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  • Print publication year: 2011
  • Online publication date: October 2015

3 - The Transition to Semi-Autonomous Management of District Health Services in Cambodia: Assessing Purchasing Arrangements, Transaction Costs and Operational Efficiencies of Special Operating Agencies

from Part II - Organizational Arrangements: Purchasing Health Services

Summary

AIMS OF THIS PAPER

Under the theme, “health sector institutions”, this chapter focuses on new arrangements for the management of health districts in Cambodia, called Special Operating Agencies (SOAs). SOAs are a form of internal contracting recently initiated as part of the government's wider public sector reform. The health outcomes of Cambodians are poor. The move to SOAs deserves special attention as an attempt to tackle inefficiency in health service delivery, improve the quality of health services, increase access to and utilization of services, and bring about better health outcomes. It is therefore important to devise an approach to assess whether the new model actually delivers the results that were intended. The original paper on which this chapter is based constitutes a first attempt to make a theoretical and practical description of the move to SOAs. It analyses the concept of contracting, describes the arrangements for SOAs, and proposes an approach to evaluate them. The paper draws on previous experience with the contracting in and contracting out (external contracting) of health services in Cambodia. We develop a framework for the evaluation of SOAs based on an assessment of their additional costs and benefits compared with the standard form of health service delivery administration through the Ministry of Health (MOH).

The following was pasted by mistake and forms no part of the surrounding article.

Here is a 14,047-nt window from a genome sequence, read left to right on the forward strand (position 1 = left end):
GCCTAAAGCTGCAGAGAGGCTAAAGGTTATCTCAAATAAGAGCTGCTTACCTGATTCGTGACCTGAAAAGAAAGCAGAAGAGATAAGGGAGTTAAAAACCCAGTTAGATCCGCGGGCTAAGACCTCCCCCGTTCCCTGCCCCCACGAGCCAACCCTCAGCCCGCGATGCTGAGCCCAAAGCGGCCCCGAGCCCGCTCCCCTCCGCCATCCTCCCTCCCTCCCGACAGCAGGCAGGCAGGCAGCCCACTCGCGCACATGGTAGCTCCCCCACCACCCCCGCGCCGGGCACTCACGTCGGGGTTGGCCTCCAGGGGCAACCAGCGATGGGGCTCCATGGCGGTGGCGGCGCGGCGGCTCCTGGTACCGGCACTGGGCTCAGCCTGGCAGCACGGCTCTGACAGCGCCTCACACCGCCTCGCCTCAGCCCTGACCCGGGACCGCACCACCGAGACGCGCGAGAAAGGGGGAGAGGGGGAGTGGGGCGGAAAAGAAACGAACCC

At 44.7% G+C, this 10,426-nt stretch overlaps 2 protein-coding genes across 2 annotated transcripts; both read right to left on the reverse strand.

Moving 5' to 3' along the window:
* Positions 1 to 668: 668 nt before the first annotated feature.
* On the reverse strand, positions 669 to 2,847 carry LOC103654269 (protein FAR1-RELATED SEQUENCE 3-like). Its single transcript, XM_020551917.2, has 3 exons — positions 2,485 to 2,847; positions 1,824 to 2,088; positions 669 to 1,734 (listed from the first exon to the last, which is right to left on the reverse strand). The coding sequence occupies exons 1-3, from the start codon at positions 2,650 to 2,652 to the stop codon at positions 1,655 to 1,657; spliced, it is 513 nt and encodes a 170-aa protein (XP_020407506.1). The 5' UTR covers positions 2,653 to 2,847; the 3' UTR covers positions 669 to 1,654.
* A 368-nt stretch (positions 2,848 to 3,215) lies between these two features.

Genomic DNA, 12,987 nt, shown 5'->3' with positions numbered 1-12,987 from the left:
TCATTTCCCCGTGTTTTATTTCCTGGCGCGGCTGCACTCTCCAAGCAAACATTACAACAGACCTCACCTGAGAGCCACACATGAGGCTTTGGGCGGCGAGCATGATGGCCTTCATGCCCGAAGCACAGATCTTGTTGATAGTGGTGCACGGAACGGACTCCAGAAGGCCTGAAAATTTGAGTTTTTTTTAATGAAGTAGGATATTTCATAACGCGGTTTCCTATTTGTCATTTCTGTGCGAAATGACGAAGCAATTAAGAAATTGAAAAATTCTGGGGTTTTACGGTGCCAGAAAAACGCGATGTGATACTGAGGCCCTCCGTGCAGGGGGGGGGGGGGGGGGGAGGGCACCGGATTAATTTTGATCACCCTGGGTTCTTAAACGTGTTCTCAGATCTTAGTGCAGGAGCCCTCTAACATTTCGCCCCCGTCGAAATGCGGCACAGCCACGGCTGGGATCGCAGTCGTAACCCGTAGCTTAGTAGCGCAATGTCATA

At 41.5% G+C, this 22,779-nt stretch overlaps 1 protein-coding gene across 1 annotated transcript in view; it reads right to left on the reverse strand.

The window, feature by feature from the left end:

PRINCIPLES OF CONTRACTING

Since the 1980s, a New Public Management (NPM) approach has been adopted by governments across the world. New Public Management is based on the introduction of market mechanisms into the public sector with the aim of improving the efficiency of public services provision (Hood 1991). Competitive tendering, contracting, and performance-based incentives are among the core elements of this approach, which has been widely applied in the health sector. In principle, the three main elements of health care financing are revenue collection, pooling, and purchasing (WHO 2000). Contracting is a form of purchasing. Purchasing deals with the different means and methods of paying health care providers for the interventions they deliver. Purchasing should be strategic to ensure cost-effective service delivery and the achievement of health goals.

Contracting is based on the principal-agent theory (Figueras et al. 2005). The contract usually involves two parties: the principal, who wishes to secure the provision of goods or services, and who contracts the agent, who will deliver them (Perrot 2004).